Artisan Compared to Corporate Pottery Andrea Janss

What is lost with the mass production of pottery?

Pottery barn on left. My own on right.

This vase on the left was made by the corporation Pottery Barn with a technique that involves a cracking in the glaze, also known as raku. My pot is also raku, but I created it in a classroom at McCallum. I chose to juxtapose these two processes because one is so unique and still an art form while the other process is a cheapening of art and has just become a decoration to put in the corner of a room. Corporate made pottery (Pottery Barn) has become a mass produced commodity and has alienated pottery from being an art.

Pottery barn on left. My own on right.

With the mass production of pot after pot there seems to be less appreciation with this art form. Like I said earlier, it is cheapening pottery, the way people just buy these pots just to fill space in their homes gives no meaning to the art behind them. Pottery barn creates their pottery in mass with the same pattern template done over and over that they just slap on the pots they have created from molds. I have created my pot above on a throwing wheel and used a coiling technique to create my desired height and fired it in a simple kiln in class. I glazed it with handmade glazes by students in class and dipped half in white and half in a color called floating blue. I had no idea how the final outcome would turn out but that's what makes it art and so unique. It has some defects in the glaze and bubbles and pinholes that the glaze didn't reach but it makes the pot different and gives it character unlike a factory made mold.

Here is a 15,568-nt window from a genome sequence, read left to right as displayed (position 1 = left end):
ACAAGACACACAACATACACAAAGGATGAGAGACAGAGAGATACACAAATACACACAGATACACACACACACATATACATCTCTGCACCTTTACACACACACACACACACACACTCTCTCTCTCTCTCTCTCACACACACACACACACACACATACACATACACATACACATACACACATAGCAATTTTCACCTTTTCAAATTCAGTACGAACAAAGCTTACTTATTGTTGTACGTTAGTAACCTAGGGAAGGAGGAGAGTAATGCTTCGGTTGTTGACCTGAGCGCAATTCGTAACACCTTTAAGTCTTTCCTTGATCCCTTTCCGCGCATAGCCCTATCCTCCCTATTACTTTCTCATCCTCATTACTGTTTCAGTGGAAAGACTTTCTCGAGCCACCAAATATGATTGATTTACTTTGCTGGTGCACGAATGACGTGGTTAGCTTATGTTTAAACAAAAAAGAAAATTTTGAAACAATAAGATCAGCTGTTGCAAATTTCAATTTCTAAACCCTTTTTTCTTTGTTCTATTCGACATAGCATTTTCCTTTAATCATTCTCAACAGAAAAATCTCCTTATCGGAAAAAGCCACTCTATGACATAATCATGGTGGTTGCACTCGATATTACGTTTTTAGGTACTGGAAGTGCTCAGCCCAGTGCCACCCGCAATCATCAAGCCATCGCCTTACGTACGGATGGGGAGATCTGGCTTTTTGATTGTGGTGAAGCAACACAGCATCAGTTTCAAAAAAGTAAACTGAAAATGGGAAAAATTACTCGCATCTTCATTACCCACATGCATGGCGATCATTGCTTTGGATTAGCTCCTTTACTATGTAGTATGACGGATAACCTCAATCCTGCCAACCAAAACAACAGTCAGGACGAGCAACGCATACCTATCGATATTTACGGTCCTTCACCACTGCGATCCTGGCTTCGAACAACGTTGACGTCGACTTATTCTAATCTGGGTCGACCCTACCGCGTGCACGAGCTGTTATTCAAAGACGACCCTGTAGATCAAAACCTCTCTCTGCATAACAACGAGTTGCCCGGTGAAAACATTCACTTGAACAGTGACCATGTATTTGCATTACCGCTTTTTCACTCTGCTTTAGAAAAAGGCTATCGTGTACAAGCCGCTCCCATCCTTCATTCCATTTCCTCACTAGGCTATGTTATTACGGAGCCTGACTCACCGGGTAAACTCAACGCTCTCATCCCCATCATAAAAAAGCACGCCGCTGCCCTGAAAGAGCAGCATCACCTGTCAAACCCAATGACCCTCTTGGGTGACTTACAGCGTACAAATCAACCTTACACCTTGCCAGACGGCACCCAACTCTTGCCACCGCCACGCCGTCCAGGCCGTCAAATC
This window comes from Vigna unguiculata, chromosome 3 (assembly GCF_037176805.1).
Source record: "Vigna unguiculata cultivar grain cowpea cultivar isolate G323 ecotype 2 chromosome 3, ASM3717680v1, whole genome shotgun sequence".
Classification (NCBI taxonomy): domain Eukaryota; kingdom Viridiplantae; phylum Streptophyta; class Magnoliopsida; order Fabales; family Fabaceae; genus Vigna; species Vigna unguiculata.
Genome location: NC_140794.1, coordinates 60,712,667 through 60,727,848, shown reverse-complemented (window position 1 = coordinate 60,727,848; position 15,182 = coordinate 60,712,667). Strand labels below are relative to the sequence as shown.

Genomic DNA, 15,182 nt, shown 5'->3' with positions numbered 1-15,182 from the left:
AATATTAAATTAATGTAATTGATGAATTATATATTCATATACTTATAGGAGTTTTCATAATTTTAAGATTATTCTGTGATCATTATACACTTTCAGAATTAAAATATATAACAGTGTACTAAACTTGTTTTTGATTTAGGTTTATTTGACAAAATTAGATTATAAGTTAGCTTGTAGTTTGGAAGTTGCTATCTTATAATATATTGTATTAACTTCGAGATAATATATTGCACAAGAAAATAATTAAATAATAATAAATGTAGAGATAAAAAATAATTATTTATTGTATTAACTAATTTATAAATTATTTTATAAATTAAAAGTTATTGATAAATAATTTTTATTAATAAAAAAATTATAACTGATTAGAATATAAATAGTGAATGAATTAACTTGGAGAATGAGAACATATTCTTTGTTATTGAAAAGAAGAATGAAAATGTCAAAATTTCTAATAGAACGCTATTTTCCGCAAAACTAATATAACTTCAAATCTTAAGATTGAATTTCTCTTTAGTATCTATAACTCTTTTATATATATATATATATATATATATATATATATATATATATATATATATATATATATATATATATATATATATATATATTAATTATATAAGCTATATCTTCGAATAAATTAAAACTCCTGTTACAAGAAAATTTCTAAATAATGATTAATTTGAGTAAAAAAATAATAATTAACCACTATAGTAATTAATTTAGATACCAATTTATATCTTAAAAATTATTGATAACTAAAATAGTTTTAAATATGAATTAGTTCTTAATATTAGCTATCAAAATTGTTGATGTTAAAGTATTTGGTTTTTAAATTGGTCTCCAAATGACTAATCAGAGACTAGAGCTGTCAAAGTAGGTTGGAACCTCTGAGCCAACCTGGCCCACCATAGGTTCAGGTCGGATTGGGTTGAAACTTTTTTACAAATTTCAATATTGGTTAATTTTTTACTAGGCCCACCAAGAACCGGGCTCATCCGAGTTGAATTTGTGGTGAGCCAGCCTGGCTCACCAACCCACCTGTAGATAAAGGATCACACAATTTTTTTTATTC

Pottery barn on top. My own on bottom.

Pottery originated as art with a purpose, typically for storage. The pot above from Pottery barn will most likely be used for putting decorative plants of some sort, or nothing at all. The style of pottery that I have created is made for storing large amounts of food typically, like kimchi. Along with storing food, the purpose for pottery could also be for cooking food, and distributing food as well. For example there is a technique for the lips of pots called a bevel-rim, allowing for easy pouring with no awkward dripping around the lip. There are intentional designs behind pottery, not just decorative features.

Pottery barn on left. My own on right.

Culture is especially involved with the art of pottery. The main style of pottery I create is influenced by Onggi, a style of pottery originating from Korea. They are typically large vessels that are made for storage and are absolutely beautiful. The technique to make them is a long process that involves coiling (how I make my own). Although I don't make them exactly as big, I am greatly inspired by onggi in all of my works. There is a human experience behind every pot potters make. You see the quality of their work and their artistic expression as they are influenced by something to create their piece. Overall you just don't receive the same feeling from a corporate made pot like you do artisan made, you lose the feeling behind it, the culture, the art.

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